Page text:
A great example of this in “Rape of The Lock” is how Belinda acts after losing a lock of hair to the Baron, “Forever cursed be this detested day, Which snatched my best, my favorite curl away!—Oh, hadst though, cruel! Been content to seize Hairs less in sight, or any hairs but these!” (Pope 147, 175). Pope exaggerates elements of the story by using personification to elevate the subject to a higher level. Pope wrote the Mock Epic to show how superficial culture was in the 18th century. In Swift’s writing he uses hyperbole and a mocking tone in various parts of the poem to get his point across.
In this manner, she is able to lay most of the blame for the rape of the lock on the nature of men rather than her own vain lifestyle. During her exaggerated monologue, Belinda will refer to events earlier in the poem, from her social life at Hampton Court, to the opulent life she has lived, as root causes of her misfortune. All the while though, the undercurrent of the passage will convey the feeling that it is mainly the fault of men since a woman can only do so much to protect herself. For ever curs'd be this detested Day, Which snatch'd my best, my fav'rite Curl away! Happy!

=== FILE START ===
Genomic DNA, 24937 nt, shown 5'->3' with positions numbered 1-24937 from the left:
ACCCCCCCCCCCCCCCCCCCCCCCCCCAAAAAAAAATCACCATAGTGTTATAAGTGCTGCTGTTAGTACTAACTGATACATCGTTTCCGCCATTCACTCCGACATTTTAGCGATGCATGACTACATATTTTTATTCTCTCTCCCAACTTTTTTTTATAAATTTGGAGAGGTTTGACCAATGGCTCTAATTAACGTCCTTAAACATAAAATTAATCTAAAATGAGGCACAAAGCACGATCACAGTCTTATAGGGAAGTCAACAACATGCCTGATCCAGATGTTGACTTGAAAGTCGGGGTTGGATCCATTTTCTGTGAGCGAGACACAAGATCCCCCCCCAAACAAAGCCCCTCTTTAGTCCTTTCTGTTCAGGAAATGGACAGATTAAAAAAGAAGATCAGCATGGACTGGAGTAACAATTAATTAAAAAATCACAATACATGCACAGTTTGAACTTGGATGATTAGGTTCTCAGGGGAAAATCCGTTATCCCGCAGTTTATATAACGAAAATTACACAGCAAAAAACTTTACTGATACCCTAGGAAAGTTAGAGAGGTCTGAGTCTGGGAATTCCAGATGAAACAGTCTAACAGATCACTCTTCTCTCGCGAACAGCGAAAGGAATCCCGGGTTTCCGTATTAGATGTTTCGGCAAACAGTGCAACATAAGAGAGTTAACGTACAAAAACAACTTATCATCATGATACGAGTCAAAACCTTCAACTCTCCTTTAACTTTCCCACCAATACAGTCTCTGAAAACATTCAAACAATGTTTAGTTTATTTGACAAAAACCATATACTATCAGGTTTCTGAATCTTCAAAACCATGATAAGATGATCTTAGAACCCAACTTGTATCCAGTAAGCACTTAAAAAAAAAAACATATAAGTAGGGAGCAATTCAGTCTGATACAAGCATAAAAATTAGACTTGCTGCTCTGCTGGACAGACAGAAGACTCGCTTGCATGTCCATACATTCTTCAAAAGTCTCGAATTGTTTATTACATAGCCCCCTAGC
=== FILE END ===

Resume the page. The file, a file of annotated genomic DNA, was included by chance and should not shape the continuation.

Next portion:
Pope satirizes female vanity. He wrote the poem at the request of his friend, John Caryll, in an effort to make peace between real-life lovers. The incident of the lock of hair was factual; Pope's intention was to dilute with humor the ill feelings aroused by the affair. He was, in fact, putting a minor incident into perspective, and to this end, chose a mock-heroic form, composing the poem as a "take-off" epic poetry, particularly the work of Milton. He is inviting the individuals involved to laugh at themselves, to see how emotion had inflated their response to what was really an event of no consequence.